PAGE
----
Thirteen pilot cities have already jumped on the opportunity and Intel says that number is expected to grow to 100 over the next year.
Intel is working with Cisco, Dell, IBM, Microsoft, SAP, and several other IT vendors that will build applications for these cities. Intel is sending out architects to work with regional governments to create blueprints for citywide wireless networks and services. "Our vision is to unwire the communities and layer on services and applications on top of [their wireless networks] to make life better for people," said Anand Chandrasekher, VP and director of Intel's sales and marketing group, during a news conference.
As is often the case with wireless efforts, the leading-edge examples lie outside the United States. Taipei, Taiwan, which has a population of 2.6 million people, plans to cover all 105 square miles of the city by installing more than 10,000 wireless access points by early next year. "We have embarked on a very ambitious plan to establish the first ever wireless city in the world," said Taipei's mayor Ying-jeou Ma. So far, 63 subway stations have wireless access points, which means anyone with a Wi-Fi-enabled laptop, pocket PC, PDA, cell phone, or another mobile device can get Internet access while waiting for the subway. Taipei wants to let residents access key city agencies and offices via the Internet.
In the United States, Corpus Christi, Texas, is deploying a wireless network made up of Tropos Networks Inc.'s mesh technology and Pronto Networks Inc.'s security and management software. About 70% of the city's workers don't work from an office, and the wireless network is intended to help them. A building inspector, for example, could update permit data from a construction site using a mobile device, rather than a paper-based process. City officials envision police cars equipped with IBM computers that can deliver streaming video will help monitor incidents as they take place. Ultimately, the wireless network will span 147 square miles of the city, says Skip Noe, Corpus Christi's city manager.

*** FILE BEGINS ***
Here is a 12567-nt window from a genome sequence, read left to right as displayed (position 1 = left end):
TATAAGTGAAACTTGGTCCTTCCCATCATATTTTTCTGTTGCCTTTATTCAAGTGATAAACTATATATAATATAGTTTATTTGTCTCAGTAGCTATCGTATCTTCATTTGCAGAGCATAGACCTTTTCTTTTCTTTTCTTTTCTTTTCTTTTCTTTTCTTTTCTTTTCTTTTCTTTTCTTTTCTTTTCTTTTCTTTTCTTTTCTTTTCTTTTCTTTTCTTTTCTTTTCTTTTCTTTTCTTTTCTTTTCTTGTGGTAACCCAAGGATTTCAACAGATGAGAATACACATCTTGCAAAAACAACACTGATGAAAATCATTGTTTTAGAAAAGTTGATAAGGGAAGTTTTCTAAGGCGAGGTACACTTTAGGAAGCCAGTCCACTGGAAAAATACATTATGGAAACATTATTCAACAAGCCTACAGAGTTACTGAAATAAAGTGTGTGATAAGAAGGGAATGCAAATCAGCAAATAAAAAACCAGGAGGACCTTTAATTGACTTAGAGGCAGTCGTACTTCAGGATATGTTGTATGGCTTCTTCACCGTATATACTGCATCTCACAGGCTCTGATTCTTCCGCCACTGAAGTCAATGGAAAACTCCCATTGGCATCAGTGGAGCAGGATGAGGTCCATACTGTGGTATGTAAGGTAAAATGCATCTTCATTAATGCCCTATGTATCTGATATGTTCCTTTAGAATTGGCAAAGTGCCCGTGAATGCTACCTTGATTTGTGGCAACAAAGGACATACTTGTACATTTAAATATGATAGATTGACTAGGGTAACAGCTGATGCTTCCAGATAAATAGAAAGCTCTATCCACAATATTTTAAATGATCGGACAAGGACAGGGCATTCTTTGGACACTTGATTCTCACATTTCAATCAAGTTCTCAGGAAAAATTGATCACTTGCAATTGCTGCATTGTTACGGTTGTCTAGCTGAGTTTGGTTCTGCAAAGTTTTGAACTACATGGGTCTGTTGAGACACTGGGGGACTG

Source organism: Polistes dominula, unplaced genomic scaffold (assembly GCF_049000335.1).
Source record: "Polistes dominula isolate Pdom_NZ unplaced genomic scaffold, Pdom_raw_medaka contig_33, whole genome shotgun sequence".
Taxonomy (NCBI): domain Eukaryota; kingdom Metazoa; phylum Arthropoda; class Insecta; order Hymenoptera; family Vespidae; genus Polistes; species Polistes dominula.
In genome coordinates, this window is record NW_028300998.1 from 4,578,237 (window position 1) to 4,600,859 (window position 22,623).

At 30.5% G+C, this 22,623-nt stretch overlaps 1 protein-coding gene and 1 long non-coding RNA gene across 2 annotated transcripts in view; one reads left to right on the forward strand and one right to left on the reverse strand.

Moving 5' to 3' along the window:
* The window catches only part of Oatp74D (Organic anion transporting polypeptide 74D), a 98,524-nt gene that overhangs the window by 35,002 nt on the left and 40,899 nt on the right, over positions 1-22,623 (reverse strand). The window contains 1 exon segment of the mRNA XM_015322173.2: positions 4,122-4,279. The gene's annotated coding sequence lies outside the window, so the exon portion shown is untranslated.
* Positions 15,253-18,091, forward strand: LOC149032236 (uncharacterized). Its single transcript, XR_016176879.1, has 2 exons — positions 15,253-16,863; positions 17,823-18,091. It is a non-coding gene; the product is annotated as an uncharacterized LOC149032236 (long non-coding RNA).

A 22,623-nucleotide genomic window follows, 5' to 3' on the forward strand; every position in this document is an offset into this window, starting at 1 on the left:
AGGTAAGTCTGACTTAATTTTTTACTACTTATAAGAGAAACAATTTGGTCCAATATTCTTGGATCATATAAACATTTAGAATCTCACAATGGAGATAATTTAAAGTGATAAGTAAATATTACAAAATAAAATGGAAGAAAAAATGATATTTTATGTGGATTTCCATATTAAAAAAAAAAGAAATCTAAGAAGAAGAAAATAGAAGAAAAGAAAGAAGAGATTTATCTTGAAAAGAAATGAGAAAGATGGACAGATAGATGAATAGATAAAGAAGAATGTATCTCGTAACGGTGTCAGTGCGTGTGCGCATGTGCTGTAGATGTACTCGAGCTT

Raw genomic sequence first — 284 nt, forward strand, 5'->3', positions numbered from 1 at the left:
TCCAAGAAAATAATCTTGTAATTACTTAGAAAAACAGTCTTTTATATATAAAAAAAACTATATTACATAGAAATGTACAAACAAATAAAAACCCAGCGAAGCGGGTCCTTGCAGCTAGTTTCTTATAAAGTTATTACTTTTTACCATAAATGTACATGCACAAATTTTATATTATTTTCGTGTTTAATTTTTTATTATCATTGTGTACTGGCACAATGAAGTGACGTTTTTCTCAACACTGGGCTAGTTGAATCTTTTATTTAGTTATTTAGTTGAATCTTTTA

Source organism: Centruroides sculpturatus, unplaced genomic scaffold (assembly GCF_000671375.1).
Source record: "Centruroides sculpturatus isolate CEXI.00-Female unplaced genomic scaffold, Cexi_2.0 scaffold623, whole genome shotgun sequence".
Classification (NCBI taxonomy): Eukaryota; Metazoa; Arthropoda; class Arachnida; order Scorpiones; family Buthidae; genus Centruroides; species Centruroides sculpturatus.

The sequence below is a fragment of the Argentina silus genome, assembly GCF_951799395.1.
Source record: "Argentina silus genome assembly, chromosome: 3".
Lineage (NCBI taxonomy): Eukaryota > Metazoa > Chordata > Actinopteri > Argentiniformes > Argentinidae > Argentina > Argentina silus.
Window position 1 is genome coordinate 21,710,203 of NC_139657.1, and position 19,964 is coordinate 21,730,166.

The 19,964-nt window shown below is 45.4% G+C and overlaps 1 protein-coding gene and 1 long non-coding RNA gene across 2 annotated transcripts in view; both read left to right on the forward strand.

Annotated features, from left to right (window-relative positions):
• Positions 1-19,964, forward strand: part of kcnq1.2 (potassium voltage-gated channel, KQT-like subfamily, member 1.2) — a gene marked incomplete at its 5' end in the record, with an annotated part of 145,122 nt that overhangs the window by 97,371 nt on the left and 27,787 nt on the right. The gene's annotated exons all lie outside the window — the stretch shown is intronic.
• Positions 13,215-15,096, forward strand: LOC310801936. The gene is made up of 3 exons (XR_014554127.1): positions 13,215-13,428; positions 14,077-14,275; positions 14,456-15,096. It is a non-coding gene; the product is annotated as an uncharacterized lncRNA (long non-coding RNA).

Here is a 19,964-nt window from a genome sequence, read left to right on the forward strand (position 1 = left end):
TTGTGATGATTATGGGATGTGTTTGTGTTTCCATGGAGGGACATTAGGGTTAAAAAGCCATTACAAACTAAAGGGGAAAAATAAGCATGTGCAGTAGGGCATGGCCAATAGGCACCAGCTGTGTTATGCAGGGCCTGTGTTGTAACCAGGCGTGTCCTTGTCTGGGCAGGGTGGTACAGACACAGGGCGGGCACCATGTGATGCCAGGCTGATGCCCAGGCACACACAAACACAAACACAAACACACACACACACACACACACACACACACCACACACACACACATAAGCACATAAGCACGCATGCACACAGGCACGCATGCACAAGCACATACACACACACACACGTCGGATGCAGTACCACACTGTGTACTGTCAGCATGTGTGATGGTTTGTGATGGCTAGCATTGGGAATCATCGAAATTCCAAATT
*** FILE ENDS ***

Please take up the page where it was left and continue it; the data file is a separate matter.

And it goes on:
Cleveland, Ohio, also initially is focusing on rolling out services for its mobile workers. The city implemented an online-permitting application that automated workflows of 500 employees and allows them to file reports, schedule inspections, and issue permits from the field wirelessly. Cleveland also will open up its wireless network to include applications for police officers, firefighters, and emergency personnel, as well as city residents and businesses, said Cleveland's mayor Jane Campbell.
Taipei, Cleveland, and Corpus Christi are among a growing number of cities that have started deploying extensive wireless networks. Just this week, San Francisco announced plans to provide wireless broadband access to all San Franciscans at no cost or minimal cost. Cities that have been the most aggressive in pushing to provide wireless access for their citizens, such as Philadelphia, have faced challenges from telecom providers, who are lobbying so they won't be competing with taxpayer-funded, low-cost wireless broadband.
These cities have a while to go before they can be truly labeled as wireless. "It's not difficult to have a wireless environment in a McDonald's, a Starbucks, or a university, but covering a city of 2.6 million people is not easy," says Ma, Taipei's mayor. One of the major challenges is securing these citywide networks to make sure confidential information doesn't get into the wrong hands. Another challenge is providing ubiquitous coverage across these large areas. Additionally, both Cleveland and Corpus Christi are focusing first on the public sector, which means residents and businesses have yet to benefit from these wireless networks.